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Medium-Hot Walk on the Far 'Side'

November 14, 1994|HOWARD ROSENBERG

Talking to the dead. . . .

At 8 a.m. last Wednesday, I rang the doorbell at the West Hollywood residence of James Van Praagh, 36, the spiritualist medium I anticipated exposing as a fraud after seeing him several times on "The Other Side," a new NBC daytime program that explores "out-of-the-ordinary experiences of everyday people."

Yet I was curious, having no previous experience communicating with the dead myself, unless you count the calls I get from some of the people commenting on my column.

Van Praagh's intermittent appearances are the main sizzle in "The Other Side." The man is spectacular. Even while thinking that he was nothing more than a slick showman, I felt my skepticism softening as he appeared to converse with the dead on TV, relaying information from the spiritual world that the show's host, Will Miller, insisted Van Praagh had no previous knowledge about.

In one of his most memorable chats with a dead man, Van Praagh confirmed a widow's suspicion that her husband had been murdered by strangers and had not taken his own life, as the police had claimed. Van Praagh even correctly identified the location of the wound.


The people for whom he contacts the dead appear convinced. What makes Van Praagh especially persuasive is that these people appear credible themselves. These are not people who see a UFO behind every cloud or believe everything mailed to them by Publisher's Clearinghouse brings them the house on the hill. These are intelligent, thoughtful, sophisticated people.

People like me.

Could Van Praagh be on the level? I wanted to believe he was. In case he wasn't, though, I brought along my weapons of ridicule--a notebook, a pen and a tape recorder.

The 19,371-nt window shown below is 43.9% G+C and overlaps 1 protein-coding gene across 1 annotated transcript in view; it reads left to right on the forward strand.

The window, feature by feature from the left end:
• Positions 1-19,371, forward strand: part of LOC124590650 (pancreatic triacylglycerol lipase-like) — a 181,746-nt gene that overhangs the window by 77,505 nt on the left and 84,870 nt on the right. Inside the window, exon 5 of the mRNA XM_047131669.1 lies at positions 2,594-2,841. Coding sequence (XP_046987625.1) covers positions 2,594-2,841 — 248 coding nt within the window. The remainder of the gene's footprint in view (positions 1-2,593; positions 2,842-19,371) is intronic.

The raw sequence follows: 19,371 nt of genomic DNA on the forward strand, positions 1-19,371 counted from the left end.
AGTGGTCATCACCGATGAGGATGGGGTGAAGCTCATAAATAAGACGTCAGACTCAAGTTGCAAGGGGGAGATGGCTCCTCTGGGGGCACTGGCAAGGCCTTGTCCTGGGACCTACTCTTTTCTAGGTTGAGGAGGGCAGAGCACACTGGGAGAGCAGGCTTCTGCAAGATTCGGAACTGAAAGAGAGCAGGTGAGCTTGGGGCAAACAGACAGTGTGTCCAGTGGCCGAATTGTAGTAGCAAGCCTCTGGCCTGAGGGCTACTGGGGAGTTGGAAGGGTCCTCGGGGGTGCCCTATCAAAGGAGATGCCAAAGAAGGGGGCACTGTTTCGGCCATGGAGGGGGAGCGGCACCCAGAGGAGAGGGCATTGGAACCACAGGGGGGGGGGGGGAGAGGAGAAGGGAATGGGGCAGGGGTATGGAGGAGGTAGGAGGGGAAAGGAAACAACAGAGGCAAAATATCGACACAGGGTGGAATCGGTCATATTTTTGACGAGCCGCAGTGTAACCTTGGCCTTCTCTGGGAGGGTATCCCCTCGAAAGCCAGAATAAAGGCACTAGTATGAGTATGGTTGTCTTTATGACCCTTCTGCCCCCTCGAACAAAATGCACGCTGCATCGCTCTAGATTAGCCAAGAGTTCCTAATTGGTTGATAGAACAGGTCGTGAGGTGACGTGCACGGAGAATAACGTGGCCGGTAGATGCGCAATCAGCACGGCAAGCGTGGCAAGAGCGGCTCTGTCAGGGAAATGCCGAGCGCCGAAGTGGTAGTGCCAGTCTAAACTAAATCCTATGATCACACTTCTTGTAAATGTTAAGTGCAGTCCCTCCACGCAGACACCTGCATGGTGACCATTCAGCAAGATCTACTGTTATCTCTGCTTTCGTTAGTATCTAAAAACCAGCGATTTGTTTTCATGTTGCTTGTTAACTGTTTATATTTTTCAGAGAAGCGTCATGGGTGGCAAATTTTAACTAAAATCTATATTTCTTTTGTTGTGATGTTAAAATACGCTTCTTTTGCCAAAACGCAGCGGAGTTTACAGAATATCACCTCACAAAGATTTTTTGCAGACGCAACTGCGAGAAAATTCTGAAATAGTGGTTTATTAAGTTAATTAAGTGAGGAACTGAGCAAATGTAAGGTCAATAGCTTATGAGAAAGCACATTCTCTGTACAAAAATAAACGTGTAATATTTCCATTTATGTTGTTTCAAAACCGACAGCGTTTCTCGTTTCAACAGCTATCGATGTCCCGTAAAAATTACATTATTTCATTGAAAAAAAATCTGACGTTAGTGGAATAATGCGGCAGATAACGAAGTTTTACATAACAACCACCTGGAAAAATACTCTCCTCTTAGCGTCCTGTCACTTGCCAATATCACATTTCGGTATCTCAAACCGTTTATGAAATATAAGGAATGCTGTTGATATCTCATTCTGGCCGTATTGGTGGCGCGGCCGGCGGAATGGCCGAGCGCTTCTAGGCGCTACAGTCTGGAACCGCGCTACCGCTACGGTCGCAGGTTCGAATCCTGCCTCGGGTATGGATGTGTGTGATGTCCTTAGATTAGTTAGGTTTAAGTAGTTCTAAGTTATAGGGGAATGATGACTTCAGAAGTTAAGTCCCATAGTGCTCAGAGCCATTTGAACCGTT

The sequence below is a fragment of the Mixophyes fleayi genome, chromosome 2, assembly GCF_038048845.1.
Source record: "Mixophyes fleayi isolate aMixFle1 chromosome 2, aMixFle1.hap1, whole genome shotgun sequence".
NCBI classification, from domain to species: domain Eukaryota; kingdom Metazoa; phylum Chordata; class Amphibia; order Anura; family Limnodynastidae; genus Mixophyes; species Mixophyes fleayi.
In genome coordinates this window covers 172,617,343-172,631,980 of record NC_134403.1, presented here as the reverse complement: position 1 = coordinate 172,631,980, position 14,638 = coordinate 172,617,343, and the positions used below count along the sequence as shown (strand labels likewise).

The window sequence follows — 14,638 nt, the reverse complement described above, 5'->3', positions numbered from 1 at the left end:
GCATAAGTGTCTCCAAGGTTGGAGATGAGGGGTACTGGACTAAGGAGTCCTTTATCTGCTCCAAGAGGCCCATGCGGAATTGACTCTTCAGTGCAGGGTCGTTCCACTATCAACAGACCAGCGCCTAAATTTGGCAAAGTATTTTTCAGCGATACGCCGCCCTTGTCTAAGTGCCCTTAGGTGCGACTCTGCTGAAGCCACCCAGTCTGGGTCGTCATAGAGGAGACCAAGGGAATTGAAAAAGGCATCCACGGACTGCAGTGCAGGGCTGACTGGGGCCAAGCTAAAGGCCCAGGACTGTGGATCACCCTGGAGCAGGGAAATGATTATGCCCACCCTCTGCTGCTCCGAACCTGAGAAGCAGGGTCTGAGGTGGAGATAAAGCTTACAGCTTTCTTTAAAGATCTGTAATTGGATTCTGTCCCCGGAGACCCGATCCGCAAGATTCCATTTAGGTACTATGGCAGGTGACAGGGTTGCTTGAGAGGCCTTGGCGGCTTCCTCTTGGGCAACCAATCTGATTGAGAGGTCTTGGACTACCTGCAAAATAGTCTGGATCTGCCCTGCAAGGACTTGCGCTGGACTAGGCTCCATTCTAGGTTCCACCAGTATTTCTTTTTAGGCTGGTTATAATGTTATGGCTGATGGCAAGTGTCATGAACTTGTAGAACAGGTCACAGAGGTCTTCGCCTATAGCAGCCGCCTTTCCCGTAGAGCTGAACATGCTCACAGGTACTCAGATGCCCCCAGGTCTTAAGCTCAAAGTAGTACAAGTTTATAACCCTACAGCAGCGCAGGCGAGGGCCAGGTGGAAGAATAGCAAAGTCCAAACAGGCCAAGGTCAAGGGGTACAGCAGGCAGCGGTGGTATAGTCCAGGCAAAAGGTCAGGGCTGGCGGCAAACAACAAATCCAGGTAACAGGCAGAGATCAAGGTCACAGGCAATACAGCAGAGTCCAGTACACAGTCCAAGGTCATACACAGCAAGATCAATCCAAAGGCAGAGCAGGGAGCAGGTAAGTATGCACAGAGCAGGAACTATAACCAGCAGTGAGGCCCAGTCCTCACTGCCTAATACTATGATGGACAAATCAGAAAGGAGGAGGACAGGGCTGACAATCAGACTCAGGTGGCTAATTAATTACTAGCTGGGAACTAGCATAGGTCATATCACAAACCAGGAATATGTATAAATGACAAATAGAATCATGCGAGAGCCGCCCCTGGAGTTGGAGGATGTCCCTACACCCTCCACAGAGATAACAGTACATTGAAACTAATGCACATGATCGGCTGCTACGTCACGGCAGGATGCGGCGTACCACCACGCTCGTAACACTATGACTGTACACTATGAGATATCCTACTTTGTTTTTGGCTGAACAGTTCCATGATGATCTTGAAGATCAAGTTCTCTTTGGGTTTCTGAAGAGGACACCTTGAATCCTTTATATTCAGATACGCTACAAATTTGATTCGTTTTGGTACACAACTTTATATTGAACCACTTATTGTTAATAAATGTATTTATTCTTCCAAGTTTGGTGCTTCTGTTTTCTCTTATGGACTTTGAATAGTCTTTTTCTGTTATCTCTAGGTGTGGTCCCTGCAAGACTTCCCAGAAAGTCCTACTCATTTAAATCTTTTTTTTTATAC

When the door opened, I was greeted warmly by a smiling man whom I had never met. "You look just like I thought you'd look," Van Praagh said.

Yeah, sure, like I was really going to fall for that .

Van Praagh's place was sparsely furnished, the walls nearly bare. No ghostly artifacts or other weird stuff. They were probably still packed away. He'd moved in just two days ago. "Come back in a month and I'll have some ghouls for you," he said.

A self-mocking medium. I liked that.

Reared a Catholic, Van Praagh says that when it comes to the dead, he's clairsentient (feeling their presence and hearing their thoughts) and, to some extent, clairvoyant (able to see them). He believes the spiritual world is directly above ours. He says his first contact with a spirit came when he was 8, when he saw a hand materialize in his bedroom. He has been giving readings for a number of years, full time for four.

"Sometimes spirits will show me visions of things," he said. "I get these slides, like film in my face, very, very fast."

I told him I was skeptical but open to the possibility that he was legitimate, and wanted to test him by having him contact my stepfather, Getz Magady, to whom I was very close. (I didn't tell Van Praagh my stepfather's name, however, or that he had died in 1988, or any other details about him or my family.)

"I can try," Van Praagh said. "He has to have a strong need of being in contact. Mediumship is not something you can always guarantee." You can, though, when he does it on TV.

Before we began on my stepfather, I asked Van Praagh if he could contact Nicole Brown Simpson and Ronald Lyle Goldman to find out who had murdered them, just as he had chatted on TV with the murder victim who had been ruled a suicide. "I could do that," he said. "But I would need a family member around, because I link in with the relatives. You need a link."

I was the link for my stepfather. Eyes closed, body still, Van Praagh began by praying ("Dear spirit friends, draw close to me . . . ").

"The man you want to talk to is here," he said a little later.

During our 55 minutes together, Van Praagh at times spoke directly to Getz ("I understand that . . . Gotcha . . . Right. I understand. Thank you very much"), told me at one point that Getz was "laughing his head off" and, as a bonus, contacted my natural father, Sherman Rosenberg, who died a decade ago.

The results were mixed.

Van Praagh has a talent for drawing tiny bits of information from you during a reading and embellishing them in ways that might make you think he received them independently from the dead person he says he's contacting. In fits and jerks, he relays incomplete thoughts and feelings he claims are coming from the dead.

At times he was either getting a lot of erroneous information or misinterpreting what he was hearing. No, I didn't have a sister, knew nothing about Palm Springs, knew nothing about someone wanting to play a round of golf. No, Getz was not bland. No, my natural dad was not poor with money. And so on and so on.


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